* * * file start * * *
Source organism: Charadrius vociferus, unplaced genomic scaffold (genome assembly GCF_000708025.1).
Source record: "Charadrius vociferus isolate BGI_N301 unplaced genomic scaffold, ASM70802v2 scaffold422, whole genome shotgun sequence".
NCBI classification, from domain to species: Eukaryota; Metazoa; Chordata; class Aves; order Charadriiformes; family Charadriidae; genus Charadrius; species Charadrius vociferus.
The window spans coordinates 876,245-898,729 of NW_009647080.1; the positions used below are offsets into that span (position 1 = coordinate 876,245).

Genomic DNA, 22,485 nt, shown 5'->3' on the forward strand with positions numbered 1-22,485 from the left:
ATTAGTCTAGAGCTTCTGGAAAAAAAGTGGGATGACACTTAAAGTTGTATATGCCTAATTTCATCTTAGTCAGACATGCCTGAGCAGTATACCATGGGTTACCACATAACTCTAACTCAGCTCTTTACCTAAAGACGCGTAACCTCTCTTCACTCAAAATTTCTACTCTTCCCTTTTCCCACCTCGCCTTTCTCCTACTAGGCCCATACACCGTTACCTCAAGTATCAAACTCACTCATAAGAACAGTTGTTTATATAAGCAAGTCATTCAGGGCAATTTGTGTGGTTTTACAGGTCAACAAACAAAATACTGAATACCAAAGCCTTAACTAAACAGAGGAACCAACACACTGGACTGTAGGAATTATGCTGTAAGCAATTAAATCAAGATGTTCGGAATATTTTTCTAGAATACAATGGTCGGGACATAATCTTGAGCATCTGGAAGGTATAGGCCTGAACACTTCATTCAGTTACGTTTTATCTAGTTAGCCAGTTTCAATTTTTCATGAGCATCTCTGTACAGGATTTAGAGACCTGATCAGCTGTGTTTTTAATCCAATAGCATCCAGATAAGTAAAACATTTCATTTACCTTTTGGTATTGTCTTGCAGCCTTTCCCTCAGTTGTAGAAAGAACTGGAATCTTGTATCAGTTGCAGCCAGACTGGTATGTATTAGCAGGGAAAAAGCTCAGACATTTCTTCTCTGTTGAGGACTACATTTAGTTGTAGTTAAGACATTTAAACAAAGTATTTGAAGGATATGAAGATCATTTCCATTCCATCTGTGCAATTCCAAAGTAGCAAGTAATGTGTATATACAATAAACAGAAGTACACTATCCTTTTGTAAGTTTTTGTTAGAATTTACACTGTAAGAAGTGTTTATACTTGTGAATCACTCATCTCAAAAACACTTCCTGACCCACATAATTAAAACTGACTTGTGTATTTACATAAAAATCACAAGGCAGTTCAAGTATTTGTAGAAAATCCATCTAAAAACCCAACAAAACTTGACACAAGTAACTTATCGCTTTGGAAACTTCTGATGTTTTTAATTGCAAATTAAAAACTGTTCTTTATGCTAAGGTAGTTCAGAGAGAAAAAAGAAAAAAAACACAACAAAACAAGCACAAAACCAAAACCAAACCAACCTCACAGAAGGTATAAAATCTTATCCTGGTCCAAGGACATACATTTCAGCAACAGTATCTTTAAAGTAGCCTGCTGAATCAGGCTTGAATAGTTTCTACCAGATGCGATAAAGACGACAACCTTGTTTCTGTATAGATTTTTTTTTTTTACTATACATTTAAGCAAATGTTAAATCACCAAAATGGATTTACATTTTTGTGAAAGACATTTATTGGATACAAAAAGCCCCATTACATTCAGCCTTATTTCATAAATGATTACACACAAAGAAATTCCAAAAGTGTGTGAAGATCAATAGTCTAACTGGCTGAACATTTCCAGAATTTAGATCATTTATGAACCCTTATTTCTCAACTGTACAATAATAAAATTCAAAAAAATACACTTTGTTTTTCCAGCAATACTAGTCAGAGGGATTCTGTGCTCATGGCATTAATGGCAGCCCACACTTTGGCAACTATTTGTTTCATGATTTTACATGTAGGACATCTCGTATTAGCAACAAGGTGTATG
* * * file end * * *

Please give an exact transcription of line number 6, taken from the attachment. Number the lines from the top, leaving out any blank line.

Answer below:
ATTAGTCTAGAGCTTCTGGAAAAAAAGTGGGATGACACTTAAAGTTGTATATGCCTAATTTCATCTTAGTCAGACATGCCTGAGCAGTATACCATGGGTTACCACATAACTCTAACTCAGCTCTTTACCTAAAGACGCGTAACCTCTCTTCACTCAAAATTTCTACTCTTCCCTTTTCCCACCTCGCCTTTCTCCTACTAGGCCCATACACCGTTACCTCAAGTATCAAACTCACTCATAAGAACAGTTGTTTATATAAGCAAGTCATTCAGGGCAATTTGTGTGGTTTTACAGGTCAACAAACAAAATACTGAATACCAAAGCCTTAACTAAACAGAGGAACCAACACACTGGACTGTAGGAATTATGCTGTAAGCAATTAAATCAAGATGTTCGGAATATTTTTCTAGAATACAATGGTCGGGACATAATCTTGAGCATCTGGAAGGTATAGGCCTGAACACTTCATTCAGTTACGTTTTATCTAGTTAGCCAGTTTCAATTTTTCATGAGCATCTCTGTACAGGATTTAGAGACCTGATCAGCTGTGTTTTTAATCCAATAGCATCCAGATAAGTAAAACATTTCATTTACCTTTTGGTATTGTCTTGCAGCCTTTCCCTCAGTTGTAGAAAGAACTGGAATCTTGTATCAGTTGCAGCCAGACTGGTATGTATTAGCAGGGAAAAAGCTCAGACATTTCTTCTCTGTTGAGGACTACATTTAGTTGTAGTTAAGACATTTAAACAAAGTATTTGAAGGATATGAAGATCATTTCCATTCCATCTGTGCAATTCCAAAGTAGCAAGTAATGTGTATATACAATAAACAGAAGTACACTATCCTTTTGTAAGTTTTTGTTAGAATTTACACTGTAAGAAGTGTTTATACTTGTGAATCACTCATCTCAAAAACACTTCCTGACCCACATAATTAAAACTGACTTGTGTATTTACATAAAAATCACAAGGCAGTTCAAGTATTTGTAGAAAATCCATCTAAAAACCCAACAAAACTTGACACAAGTAACTTATCGCTTTGGAAACTTCTGATGTTTTTAATTGCAAATTAAAAACTGTTCTTTATGCTAAGGTAGTTCAGAGAGAAAAAAGAAAAAAAACACAACAAAACAAGCACAAAACCAAAACCAAACCAACCTCACAGAAGGTATAAAATCTTATCCTGGTCCAAGGACATACATTTCAGCAACAGTATCTTTAAAGTAGCCTGCTGAATCAGGCTTGAATAGTTTCTACCAGATGCGATAAAGACGACAACCTTGTTTCTGTATAGATTTTTTTTTTTTACTATACATTTAAGCAAATGTTAAATCACCAAAATGGATTTACATTTTTGTGAAAGACATTTATTGGATACAAAAAGCCCCATTACATTCAGCCTTATTTCATAAATGATTACACACAAAGAAATTCCAAAAGTGTGTGAAGATCAATAGTCTAACTGGCTGAACATTTCCAGAATTTAGATCATTTATGAACCCTTATTTCTCAACTGTACAATAATAAAATTCAAAAAAATACACTTTGTTTTTCCAGCAATACTAGTCAGAGGGATTCTGTGCTCATGGCATTAATGGCAGCCCACACTTTGGCAACTATTTGTTTCATGATTTTACATGTAGGACATCTCGTATTAGCAACAAGGTGTATG